Material: Binoculars - GPS - camera - specific material for samples - radio - veterinary material and anesthetics - data sheets
 
Team: 5 researchers and a veterinary
 
Discussion and conclusion
The proposed survey protocol have been etablished to cover every possibility, to be accurate, and rigourous enough to be compared with future surveys. This is a long-term monitoring. Indeed, if the survey is conducted at the same time every year, the results should be comparable. Furthermore, although this protocol is intended for lakes, dam and pans, it is easily reproductible for rivers.
In the case of the river, counting from a boat is also possible and a less dangerous option than walking on the river banks with binoculars. In this case, the population density calculation will be:
 
The density (D) is equal to the number of hippopotamuses counted (N) divided by the length of the river (L).
 
 D =     N / L

Example: In 2017, 4900 hippopotamuses were counted on a bank of 165 km long. This gives a population density of 29.6, or 30 hippopotamuses per km of river bank.
Every year the procedure is renewed. Some years may be better than others.
In 2018, 3900 hippopotamuses are counted on the same bank. The density is this time 23.6, or 24 hippopotamuses per km.
There is a decline in the population. The densities of each year make it possible to see the fluctuations of the population of hippopotamuses in this zone.
 
Although this protocol doesn’t require big devices or expensive material, this is a survey which involve a small team and long hours of work and observations.
In conculsion, this research could bring many informations on hippopotamuses abundance and reproduction behaviour.  Such data could give the opportunity to estimate the poaching impact on hippopotamus populations in Hwange National Park and therefore to etablish a conservation strategy.
Bibliography:
Barnes, R et al (1996) L’étude des éléphants. Nairobi, African Wildlife Foundation
 
Buckland, S. T. et al (2004) Advanced distance sampling: Estimating abundance of biological populations. 2nd ed., Oxford
 
Campbell, R.C (1967) Statistics For Biologists. Cambrige University Press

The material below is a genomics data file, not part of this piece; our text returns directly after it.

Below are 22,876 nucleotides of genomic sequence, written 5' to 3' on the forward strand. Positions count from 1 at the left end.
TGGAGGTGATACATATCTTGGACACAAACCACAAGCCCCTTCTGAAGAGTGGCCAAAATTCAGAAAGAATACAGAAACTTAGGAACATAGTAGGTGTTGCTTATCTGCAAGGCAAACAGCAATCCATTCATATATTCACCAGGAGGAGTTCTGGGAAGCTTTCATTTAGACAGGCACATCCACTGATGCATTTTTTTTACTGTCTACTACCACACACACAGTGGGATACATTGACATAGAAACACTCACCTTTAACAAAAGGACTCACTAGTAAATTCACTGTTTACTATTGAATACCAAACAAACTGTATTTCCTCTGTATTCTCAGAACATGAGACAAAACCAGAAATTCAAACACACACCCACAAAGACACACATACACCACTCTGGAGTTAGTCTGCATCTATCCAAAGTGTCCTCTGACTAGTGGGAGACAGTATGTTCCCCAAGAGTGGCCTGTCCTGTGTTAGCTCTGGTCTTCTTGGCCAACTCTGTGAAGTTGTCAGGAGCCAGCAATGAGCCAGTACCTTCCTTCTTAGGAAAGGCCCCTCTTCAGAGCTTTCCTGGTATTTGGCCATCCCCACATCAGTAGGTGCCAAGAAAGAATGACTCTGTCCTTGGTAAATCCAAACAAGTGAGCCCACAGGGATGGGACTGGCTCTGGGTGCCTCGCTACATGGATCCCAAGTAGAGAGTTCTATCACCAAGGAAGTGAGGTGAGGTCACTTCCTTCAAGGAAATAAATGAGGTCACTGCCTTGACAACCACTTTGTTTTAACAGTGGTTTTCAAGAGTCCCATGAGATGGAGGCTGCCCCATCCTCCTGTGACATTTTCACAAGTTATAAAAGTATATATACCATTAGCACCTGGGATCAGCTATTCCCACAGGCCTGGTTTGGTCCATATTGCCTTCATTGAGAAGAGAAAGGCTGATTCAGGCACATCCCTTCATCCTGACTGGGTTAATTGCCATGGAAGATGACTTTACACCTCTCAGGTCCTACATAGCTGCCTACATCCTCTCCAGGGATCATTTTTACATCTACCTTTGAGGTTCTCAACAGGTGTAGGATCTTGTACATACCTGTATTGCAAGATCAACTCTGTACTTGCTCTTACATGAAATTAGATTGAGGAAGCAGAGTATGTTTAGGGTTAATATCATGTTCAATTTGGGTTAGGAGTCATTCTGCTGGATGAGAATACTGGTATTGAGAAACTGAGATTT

Dirschl, H.J., Northon-Griffiths,M &Wetmore, S.P. (1979) Training of aerial observers and pilots for counting animals. KREMU Technical Report 15
 
Eiselen, R.J (1993). Estimation of large herbivore abundance in the Kruger National Park. M.S.c Thesis, University of South Africa, Pretoria.
 
Kruger, J.M.; Reilly, B.K., Whyte, I.J. (2008) Application of distance sampling to estimate population densities of large herbivores in Kruger National Park. Wildlife research, Vol.35, p.371-376
 
Murray, K. (2011) Scatalog Quick ID Guide to Southern African animal droppings. Cape Town, Struik Nature
 
Ottichillo, W.K. & Sinange, R.K. (1985) Differences in the visual and photographic measurements in the estimation of strip widths for aerial census of animal populations. KREMU Technical Report No. 113.
 
Ramson, J.I et al (2012) A collaborative approach for estimating terrestrial wildlife abundance. Biological Conservation, Vol.153, p.216-219.
 
Sutherland, W. J. (2000) The conservation Handbook, Cambridge University Press, p.36-50
 
Stuart, C. A field guide to the Tracks and signs of Southern, Central and East African Wildlife, Struik Nature
 
Stuart, C. Mammals of Southern Africa, Struik Nature
 
Uwin, M. Southern African Wildlife, Bradt
 
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Celine Js

Eco-volontaire végane, passionnée par la nature. Blogueuse par besoin de partager, d'informer mais aussi parfois de dénoncer les injustices. Révoltée mais jamais résignée. Il est grand temps de bouger!